8. Seeing these boxes just really makes me think that if we really had to live off the land, we would be eating so much healthier. Just look at all that greenery!

  9. This is my chard recipe:

    1 or 2 summer squash (I like to get a yellow and a green), halved and sliced thinly
    A handful of sundried tomatoes, chopped
    Several pieces of bacon or dried Italian sausage
    Onion and garlic
    Some basil and/or rosemary

    Saute everything but the chard and herbs in olive oil until fairly uniformly soft. Add the greens and let wilt, serve with pasta. I usually top with some romano cheese and pepper. You can make this recipe with spinach as well.

  10. A theme I see above, and in my own home, is the idea of tossing greens into other meals your family already likes. I think of greens as an ingredient rather than a side dish. In my home we clean, steam, and chop (in the food processor so the bits are very small) greens and then store them in a glass container (so I don’t forget they are there!) in the fridge. Then, for every meal I think, “Hmmm, could I add some greens to this?” We put finely chopped greens into our tacos/burritos/fajitas, sprinkle them under the cheese layer on pizza, stir them into soups, add to pasta sauce………the list is potentially endless. I have been known to stir greens into mayo before spreading on a sandwich….you are getting the goodness of greens without having to deal with a big mouthful of greens, which (at least for my family) is an obstacle sometimes.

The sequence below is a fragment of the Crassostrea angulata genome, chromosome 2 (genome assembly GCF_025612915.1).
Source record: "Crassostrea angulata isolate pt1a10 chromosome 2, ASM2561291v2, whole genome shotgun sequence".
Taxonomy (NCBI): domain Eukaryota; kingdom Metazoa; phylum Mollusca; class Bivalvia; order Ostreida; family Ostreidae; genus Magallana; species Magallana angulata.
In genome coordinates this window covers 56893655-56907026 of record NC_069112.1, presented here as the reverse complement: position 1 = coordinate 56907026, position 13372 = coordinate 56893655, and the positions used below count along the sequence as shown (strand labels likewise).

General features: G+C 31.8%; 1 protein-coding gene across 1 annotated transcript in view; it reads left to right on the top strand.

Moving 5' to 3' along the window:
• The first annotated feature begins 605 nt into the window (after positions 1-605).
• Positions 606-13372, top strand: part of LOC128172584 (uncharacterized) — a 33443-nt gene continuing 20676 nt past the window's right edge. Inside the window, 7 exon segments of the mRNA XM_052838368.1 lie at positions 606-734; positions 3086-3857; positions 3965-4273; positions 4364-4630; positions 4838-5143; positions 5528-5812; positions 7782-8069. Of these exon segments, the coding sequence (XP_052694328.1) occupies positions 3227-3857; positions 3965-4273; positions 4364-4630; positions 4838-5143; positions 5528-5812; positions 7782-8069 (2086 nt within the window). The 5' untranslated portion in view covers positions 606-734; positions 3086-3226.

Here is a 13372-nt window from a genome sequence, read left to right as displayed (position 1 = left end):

11. I usually pull or tear the thick stems off the chard (cutting off the very end), chop them and boil in salted water until they’re starting to get tender. In the meantime, I tear the chard leaves into pieces and add to a skillet with chopped onion or shallot that I’ve already sauteed some in olive oil. I saute the chard until a little beyond wilted. When that’s about done, I toss in the stems and cook everything together for a few minutes. Salt and pepper to taste, plus balsamic vinegar. The balsamic mixed with the olive oil that’s already in there yields a nice result – a little tangy but not too much.

    Sauteed mushrooms and/or garlic are also good tossed into this when the chard is added.

  12. Swiss Chard is a yummy addition to veggie soups like minestrone. Shred it small and put it in near the end of the cooking time so that it will just have time to wilt and will retain its bright green color in the soup.

    It’s also really tasty sauteed with lots of garlic, mushrooms and olive oil and then tossed with pasta. Sautee the garlic for a little while first, then add the mushrooms, then a few minutes later the chopped chard stems, and then put in the shredded chard leaves at the end to just barely cook through. Toss with the cooked noodles and a little bit of pasta water if it sticks together.

    Nom nom.

  13. I love to use hearty greens in marinated salads. There’s a korean family of dishes called namul that is basically adding vinegar and seasoning to various veggies – a fresh pickle. Well, turns out that doing this with greens is spectacular. I’ve got a few versions on our blog. Enjoy your green bounty, and remember you can always blanche and freeze for winter.